Fair introduces community to natural health and wellness
Marion — Hosted by Marion Recreation, the inaugural Sippican Wellness Fair took place on Saturday at Sippican School with organizers hoping to inform citizens of the benefits of healthy living. Twenty-six businesses and organizations from the greater New Bedford area were represented.
“We’re very happy with how everything is going,” said Jody Dickerson, director of Marion Recreation.
“This is one of our community outreach events,” said Nathan Vaughan, the special programs coordinator at Marion Recreation. “We want to promote active healthy living and get the community involved.”
He said many people aren’t aware of Marion Recreation’s programs throughout the year that range from kids’ sports to senior programs. The fair was a way to introduce the public to those activities as well as local businesses that promote health and wellness.
The businesses and organizations featured on Saturday ranged from aromatherapy to sacred sound healing to the world’s first nutritive patch.
Based out of Norwell, The Children’s Melanoma Prevention Foundation offered skin cancer screenings with ultraviolet lights and a high-definition camera.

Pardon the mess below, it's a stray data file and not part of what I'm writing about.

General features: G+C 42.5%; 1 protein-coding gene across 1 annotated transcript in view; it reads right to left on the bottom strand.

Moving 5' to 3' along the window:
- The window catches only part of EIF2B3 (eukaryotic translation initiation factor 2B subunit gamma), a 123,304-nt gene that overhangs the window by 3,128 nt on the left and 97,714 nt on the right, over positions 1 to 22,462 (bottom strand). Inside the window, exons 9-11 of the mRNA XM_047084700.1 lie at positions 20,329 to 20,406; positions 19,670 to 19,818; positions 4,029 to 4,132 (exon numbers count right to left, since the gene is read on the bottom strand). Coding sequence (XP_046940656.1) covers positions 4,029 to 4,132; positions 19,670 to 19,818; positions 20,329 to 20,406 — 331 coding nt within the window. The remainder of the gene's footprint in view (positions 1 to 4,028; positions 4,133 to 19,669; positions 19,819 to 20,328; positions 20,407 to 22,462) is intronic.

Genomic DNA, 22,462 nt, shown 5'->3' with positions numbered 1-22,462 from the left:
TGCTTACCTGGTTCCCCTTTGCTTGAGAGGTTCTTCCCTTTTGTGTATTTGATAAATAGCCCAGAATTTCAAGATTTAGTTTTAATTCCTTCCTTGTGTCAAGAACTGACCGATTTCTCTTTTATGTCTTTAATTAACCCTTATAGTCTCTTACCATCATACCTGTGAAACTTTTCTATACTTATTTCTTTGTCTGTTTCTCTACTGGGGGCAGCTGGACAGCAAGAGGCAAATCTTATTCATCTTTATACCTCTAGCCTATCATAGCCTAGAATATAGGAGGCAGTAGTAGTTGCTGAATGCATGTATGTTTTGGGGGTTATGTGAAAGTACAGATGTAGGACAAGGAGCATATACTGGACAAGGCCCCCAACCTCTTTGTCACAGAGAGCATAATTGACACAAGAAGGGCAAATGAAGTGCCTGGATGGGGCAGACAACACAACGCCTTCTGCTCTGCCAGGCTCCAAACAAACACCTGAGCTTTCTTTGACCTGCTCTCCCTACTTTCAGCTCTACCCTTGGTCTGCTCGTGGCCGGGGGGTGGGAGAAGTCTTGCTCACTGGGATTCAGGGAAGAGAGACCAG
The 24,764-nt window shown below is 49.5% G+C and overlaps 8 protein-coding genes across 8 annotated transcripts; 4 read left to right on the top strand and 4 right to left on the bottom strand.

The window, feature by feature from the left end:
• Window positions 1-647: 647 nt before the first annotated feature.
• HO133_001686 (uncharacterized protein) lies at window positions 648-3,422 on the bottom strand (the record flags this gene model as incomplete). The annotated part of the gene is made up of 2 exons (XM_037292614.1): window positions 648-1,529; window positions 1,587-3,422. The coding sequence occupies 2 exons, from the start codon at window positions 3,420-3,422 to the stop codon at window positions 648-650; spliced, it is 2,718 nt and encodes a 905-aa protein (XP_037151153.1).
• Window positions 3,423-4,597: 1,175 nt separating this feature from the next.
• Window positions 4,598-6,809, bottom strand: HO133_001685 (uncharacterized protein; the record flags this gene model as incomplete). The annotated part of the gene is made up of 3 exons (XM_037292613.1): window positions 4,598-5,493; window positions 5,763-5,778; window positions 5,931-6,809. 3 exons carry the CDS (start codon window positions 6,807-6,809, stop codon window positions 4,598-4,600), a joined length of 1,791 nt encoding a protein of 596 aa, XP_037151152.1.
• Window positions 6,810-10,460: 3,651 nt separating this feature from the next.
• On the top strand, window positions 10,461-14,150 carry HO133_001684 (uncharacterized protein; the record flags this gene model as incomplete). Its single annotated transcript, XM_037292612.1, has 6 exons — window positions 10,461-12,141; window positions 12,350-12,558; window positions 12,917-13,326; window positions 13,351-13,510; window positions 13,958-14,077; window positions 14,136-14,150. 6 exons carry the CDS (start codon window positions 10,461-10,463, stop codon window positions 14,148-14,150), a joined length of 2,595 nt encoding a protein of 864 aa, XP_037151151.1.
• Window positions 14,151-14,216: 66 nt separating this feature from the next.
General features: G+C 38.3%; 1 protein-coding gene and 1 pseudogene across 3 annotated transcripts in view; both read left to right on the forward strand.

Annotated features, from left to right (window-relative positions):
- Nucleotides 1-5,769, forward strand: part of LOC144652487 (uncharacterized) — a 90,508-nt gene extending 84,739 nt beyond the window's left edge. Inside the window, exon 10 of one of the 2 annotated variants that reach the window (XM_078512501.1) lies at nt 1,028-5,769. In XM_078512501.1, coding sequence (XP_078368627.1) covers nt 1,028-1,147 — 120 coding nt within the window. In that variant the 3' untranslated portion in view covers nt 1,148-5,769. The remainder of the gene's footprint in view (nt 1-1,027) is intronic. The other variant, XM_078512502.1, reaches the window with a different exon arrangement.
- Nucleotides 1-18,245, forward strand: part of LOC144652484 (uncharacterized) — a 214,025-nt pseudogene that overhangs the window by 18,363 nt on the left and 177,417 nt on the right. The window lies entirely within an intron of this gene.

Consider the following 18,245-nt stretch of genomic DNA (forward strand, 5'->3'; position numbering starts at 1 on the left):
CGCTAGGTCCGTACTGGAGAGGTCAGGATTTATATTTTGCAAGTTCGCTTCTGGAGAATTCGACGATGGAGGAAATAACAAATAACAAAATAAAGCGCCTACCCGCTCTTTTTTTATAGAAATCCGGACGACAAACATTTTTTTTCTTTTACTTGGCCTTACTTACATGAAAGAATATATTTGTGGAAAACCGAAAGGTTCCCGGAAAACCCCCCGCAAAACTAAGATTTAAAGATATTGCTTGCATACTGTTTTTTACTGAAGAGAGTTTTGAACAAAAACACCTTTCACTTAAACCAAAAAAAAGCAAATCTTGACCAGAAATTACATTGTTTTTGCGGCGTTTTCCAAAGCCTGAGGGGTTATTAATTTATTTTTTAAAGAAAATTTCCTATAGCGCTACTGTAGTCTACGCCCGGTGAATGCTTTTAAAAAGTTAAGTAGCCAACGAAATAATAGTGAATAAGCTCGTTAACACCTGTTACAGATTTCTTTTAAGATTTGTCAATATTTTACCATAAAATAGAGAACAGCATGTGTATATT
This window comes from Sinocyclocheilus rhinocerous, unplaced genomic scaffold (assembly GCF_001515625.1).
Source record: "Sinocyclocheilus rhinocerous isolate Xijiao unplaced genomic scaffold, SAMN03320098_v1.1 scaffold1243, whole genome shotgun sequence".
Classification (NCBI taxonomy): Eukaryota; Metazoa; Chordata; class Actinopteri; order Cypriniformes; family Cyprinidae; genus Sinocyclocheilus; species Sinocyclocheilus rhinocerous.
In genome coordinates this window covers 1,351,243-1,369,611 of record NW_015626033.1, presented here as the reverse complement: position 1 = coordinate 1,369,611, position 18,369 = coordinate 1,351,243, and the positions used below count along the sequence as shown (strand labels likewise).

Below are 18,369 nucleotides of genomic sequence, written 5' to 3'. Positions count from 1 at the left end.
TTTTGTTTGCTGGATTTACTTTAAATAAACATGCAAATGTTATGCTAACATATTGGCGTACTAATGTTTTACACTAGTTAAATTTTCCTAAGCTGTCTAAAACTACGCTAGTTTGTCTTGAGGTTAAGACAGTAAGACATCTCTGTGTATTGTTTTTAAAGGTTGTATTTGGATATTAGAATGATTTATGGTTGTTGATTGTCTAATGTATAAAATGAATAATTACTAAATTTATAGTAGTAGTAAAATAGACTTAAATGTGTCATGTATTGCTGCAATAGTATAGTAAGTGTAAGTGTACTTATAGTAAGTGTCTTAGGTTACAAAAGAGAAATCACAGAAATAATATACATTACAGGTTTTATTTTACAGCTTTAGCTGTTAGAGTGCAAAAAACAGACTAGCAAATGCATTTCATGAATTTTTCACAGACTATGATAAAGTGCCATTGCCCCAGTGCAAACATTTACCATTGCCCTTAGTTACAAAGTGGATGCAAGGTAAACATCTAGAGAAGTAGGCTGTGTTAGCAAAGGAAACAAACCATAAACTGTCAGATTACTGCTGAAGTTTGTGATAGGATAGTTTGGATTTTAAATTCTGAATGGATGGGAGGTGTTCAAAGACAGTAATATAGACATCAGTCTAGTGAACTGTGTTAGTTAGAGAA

Maura Flynn, the advocacy coordinator and immediate past president of the National Melanoma Nurses Association, said, “We have a curriculum for grades K to twelve that teaches kids about sun awareness and UV light. We teach them how to protect themselves from the sun and to prevent skin cancer. We start teaching them at a young age and it’s great, as they get older they’re making safer decisions.”
Brian Nadeau, instructor of the Inspired Movement Program at Bay State Gymnastics, set up an obstacle course for kids to promote his new martial arts and “American Ninja Warrior” inspired class.
“It’s a combination of parkour and obstacle fitness,” he explained. “It gives kids the opportunity to move their bodies freely in a safe environment and also learn a bunch of new things. It’s basically to teach them the right way to do things.”
Upwards of 200 people attended the fair, which ran from 10 a.m. to 2 pm.
Dickerson said, “We can’t wait for next year!”